A profit-maximizing monopolist faces the demand curve q= 100 - 3p. It produces at a constant...

Question:

A profit-maximizing monopolist faces the demand curve q= 100 - 3p. It produces at a constant marginal cost of $20 per unit. A quantity tax of $10 per unit is imposed on the monopolist's product. The price of the monopolist's product:

a. rises by $5.

b. rises by $10.

c. rises by $20.

d. rises by $12.

e. stays constant

Monopoly Profit Maximization:

In a monopoly, the sole seller maximizes profit by producing at a level that equates marginal revenue and marginal cost. Marginal revenue is not the same as the marginal willingness to pay for the good by the consumer.

Answer and Explanation: 1

The answer is a).

We first compute the price without the tax. The inverse demand function is:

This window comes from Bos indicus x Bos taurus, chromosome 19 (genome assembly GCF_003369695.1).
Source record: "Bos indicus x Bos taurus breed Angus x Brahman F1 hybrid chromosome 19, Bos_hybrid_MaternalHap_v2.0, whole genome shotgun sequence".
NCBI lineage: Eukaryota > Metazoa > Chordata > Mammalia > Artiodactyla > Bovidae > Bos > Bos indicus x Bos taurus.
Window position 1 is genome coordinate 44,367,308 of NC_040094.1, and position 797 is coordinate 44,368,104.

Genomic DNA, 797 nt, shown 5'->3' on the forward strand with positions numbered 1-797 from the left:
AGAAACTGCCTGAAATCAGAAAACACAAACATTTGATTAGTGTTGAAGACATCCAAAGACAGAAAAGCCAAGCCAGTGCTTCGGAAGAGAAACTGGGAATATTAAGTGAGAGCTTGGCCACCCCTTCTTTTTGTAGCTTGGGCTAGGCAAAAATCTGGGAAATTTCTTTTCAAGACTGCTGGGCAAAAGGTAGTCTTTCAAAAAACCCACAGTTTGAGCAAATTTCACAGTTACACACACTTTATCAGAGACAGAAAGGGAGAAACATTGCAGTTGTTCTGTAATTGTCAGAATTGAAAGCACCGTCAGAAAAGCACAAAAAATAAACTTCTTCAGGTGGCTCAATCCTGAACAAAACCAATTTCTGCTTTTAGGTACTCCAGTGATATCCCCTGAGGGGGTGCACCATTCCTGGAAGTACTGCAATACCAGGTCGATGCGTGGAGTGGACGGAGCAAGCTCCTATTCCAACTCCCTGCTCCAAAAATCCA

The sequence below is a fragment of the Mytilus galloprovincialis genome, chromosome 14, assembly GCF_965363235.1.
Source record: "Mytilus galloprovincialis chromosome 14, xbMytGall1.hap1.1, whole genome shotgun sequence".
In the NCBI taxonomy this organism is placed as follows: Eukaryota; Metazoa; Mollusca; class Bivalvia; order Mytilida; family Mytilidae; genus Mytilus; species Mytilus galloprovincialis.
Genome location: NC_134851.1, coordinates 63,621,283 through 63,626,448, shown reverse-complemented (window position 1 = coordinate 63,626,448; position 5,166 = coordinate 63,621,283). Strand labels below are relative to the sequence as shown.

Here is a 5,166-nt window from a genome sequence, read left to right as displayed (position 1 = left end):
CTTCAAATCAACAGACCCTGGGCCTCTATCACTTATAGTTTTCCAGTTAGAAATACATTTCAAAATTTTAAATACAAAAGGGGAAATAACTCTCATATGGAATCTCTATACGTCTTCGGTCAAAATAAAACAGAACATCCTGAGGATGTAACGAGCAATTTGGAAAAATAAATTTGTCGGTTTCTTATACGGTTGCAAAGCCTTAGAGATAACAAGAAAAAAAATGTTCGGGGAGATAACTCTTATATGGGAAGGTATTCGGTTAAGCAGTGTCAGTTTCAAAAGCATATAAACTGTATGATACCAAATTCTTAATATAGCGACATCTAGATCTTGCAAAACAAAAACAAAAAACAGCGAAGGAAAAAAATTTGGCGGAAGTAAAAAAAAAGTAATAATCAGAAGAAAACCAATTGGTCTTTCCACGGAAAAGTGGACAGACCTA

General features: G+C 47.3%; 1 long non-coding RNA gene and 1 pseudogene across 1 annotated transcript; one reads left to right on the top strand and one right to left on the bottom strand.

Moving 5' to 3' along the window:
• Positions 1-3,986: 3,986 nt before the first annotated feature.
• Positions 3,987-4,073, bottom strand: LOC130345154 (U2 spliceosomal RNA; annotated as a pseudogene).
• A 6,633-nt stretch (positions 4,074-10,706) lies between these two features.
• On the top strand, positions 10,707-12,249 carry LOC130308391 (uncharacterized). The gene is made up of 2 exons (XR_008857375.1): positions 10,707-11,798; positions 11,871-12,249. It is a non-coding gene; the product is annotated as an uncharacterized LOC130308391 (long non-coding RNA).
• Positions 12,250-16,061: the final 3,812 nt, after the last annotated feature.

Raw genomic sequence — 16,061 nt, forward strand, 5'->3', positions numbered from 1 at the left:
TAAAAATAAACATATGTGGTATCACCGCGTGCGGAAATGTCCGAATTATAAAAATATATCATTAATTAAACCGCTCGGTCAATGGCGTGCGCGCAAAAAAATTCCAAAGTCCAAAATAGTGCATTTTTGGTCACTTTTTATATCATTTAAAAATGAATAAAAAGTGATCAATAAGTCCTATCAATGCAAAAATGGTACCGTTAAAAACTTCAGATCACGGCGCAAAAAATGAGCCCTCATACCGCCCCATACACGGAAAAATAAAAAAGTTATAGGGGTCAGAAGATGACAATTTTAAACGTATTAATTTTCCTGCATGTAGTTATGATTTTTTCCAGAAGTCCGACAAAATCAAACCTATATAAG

• p = 100/3 - q/3

and the marginal revenue is:

  • MR = 100/3 - 2q/3

Profit is maximized when marginal revenue is equal to marginal cost, i.e.,

  • 100/3 - 2q / 3 = 20
  • 40/3 = 2q/3
  • q = 20

and the price is p = (100 - 20) / 3 = 80/3

With the tax, the marginal cost is 20 + 10 = 30. The profit-maximizing quantity is:

  • 100/3 - 2q/3 = 30
  • 10/3 = 2q/3
  • q = 5

and the price is p = (100 - 5) / 3 = 95/3

Thus the difference in price = 95/3 - 80/3 = 15/3 = $5.


Learn more about this topic:

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Pure Monopoly: Definition, Characteristics & Examples

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Chapter 16 / Lesson 6
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Explore the concept of pure monopoly. Learn the definition of a pure monopoly and understand its characteristics. See pure monopoly examples and when they occur.


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